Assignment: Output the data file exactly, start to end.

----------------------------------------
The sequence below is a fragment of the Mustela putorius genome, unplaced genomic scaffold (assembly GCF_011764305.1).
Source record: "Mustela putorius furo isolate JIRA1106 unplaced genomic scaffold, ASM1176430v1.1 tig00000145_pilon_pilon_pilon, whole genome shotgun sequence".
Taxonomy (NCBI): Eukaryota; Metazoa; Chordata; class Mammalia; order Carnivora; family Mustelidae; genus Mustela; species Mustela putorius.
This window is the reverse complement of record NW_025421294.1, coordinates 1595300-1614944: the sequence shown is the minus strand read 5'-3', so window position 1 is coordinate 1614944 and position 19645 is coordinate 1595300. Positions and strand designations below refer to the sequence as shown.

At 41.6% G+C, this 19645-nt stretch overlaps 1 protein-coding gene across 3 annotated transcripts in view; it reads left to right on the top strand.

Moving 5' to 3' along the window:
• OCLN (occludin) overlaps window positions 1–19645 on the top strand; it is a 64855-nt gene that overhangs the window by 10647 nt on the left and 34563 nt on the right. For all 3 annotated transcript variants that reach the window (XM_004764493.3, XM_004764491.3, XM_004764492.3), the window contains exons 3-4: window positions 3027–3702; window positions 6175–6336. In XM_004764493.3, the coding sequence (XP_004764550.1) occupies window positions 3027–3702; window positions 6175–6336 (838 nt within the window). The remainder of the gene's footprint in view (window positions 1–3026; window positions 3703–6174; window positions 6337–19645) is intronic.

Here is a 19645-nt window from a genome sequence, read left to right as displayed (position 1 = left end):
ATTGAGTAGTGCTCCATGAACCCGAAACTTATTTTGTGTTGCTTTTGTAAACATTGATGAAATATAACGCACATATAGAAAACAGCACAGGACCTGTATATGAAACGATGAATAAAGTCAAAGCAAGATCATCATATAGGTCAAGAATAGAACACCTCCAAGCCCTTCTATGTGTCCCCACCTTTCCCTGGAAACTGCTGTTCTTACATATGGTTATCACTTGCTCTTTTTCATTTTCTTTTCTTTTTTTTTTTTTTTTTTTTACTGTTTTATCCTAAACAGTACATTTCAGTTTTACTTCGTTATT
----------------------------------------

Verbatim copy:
The sequence below is a fragment of the Mustela putorius genome, unplaced genomic scaffold (assembly GCF_011764305.1).
Source record: "Mustela putorius furo isolate JIRA1106 unplaced genomic scaffold, ASM1176430v1.1 tig00000145_pilon_pilon_pilon, whole genome shotgun sequence".
Taxonomy (NCBI): Eukaryota; Metazoa; Chordata; class Mammalia; order Carnivora; family Mustelidae; genus Mustela; species Mustela putorius.
This window is the reverse complement of record NW_025421294.1, coordinates 1595300-1614944: the sequence shown is the minus strand read 5'-3', so window position 1 is coordinate 1614944 and position 19645 is coordinate 1595300. Positions and strand designations below refer to the sequence as shown.

At 41.6% G+C, this 19645-nt stretch overlaps 1 protein-coding gene across 3 annotated transcripts in view; it reads left to right on the top strand.

Moving 5' to 3' along the window:
• OCLN (occludin) overlaps window positions 1–19645 on the top strand; it is a 64855-nt gene that overhangs the window by 10647 nt on the left and 34563 nt on the right. For all 3 annotated transcript variants that reach the window (XM_004764493.3, XM_004764491.3, XM_004764492.3), the window contains exons 3-4: window positions 3027–3702; window positions 6175–6336. In XM_004764493.3, the coding sequence (XP_004764550.1) occupies window positions 3027–3702; window positions 6175–6336 (838 nt within the window). The remainder of the gene's footprint in view (window positions 1–3026; window positions 3703–6174; window positions 6337–19645) is intronic.

Here is a 19645-nt window from a genome sequence, read left to right as displayed (position 1 = left end):
ATTGAGTAGTGCTCCATGAACCCGAAACTTATTTTGTGTTGCTTTTGTAAACATTGATGAAATATAACGCACATATAGAAAACAGCACAGGACCTGTATATGAAACGATGAATAAAGTCAAAGCAAGATCATCATATAGGTCAAGAATAGAACACCTCCAAGCCCTTCTATGTGTCCCCACCTTTCCCTGGAAACTGCTGTTCTTACATATGGTTATCACTTGCTCTTTTTCATTTTCTTTTCTTTTTTTTTTTTTTTTTTTTACTGTTTTATCCTAAACAGTACATTTCAGTTTTACTTCGTTATT